[Pigging by Wilfrid: June 11, 2012]
I've been a fan of WD-50 since Wylie and Dewey Dufresne opened it, astonishingly almost ten years ago. From the foie gras with sardines and cocoa nibs, I've been an ardent support. I even forgave them the ramp soup.
I've written about it often enough too -- and I won't repeat all the background and context I gave in this 2007 post. I hadn't visited in a while; but then Wylie went ahead and did precisely the right thing to bring me back. He threw out his tried and trusted menu and started all over again.
Well, no, not quite. He kept some of his greatest hits on a $75 "From the Vault" menu -- the pickled beef tongue, the lamb loin with black garlic romesco -- but introduced with a flourish a completely new $155 tasting. Out went the carte, but lest anyone thinks this is an exercise in envy, provoked by the plethora of high-priced tastings appearing around town, reflect that the dining room now expects to turn far fewer tables.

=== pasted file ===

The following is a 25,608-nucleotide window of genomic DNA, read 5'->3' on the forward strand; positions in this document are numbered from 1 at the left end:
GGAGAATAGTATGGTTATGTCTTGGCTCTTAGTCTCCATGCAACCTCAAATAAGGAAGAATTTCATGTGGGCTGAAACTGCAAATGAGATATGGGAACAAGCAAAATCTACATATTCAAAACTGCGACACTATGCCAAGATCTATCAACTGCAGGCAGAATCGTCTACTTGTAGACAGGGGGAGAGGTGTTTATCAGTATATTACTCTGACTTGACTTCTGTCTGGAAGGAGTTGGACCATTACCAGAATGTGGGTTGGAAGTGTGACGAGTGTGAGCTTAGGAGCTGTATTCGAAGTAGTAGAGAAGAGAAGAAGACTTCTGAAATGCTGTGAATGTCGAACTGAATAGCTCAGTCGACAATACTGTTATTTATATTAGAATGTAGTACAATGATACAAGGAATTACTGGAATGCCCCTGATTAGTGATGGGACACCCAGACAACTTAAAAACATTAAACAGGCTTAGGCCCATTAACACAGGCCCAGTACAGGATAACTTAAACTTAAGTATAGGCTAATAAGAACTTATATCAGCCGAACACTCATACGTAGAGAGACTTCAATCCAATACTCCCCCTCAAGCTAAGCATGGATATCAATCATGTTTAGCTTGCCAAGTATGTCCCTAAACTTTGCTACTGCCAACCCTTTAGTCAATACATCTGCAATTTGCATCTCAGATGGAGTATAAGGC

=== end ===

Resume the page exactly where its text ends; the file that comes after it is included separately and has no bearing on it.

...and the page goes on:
There is one easy way to access Wylie's wonderful new food. Sit at the bar and order from either the new menu or the Vault: two courses for $25, each additional course $15. These are still, of course, tasting portions -- don't imagine two or three courses will stuff you. But it remains a notable bargain, given the excellence of the cuisine.
Wylie remains the Rauschenberg of plating. He seems to want to hang his art anywhere except on the wall. These tiny amuses almost fell off the plate. Some sort of rye crispbread with a topping which recalled the kitchen's repeated experiments in pairing honey and caviar.
The welcome at the bar each time I dined there was warm -- but be warned. No matter how empty the bar, when you ask to eat there the host will mysteriously mutter "I need to check with the manager." Why? And no, it wasn't just aimed at me.
You might get luckier than the tiny crispbreads and win marinated fluke as your gift from the chef. The fluke was, I thought, a little gamy, but the sweetly pickled radish slices cleaned the palate. Best eaten with the radish, with a quick dip in the icy soy flakes, and a dab of the lemon-coffee purée. Yes, this is all happening in an amuse, and the radish blossoms were pretty too.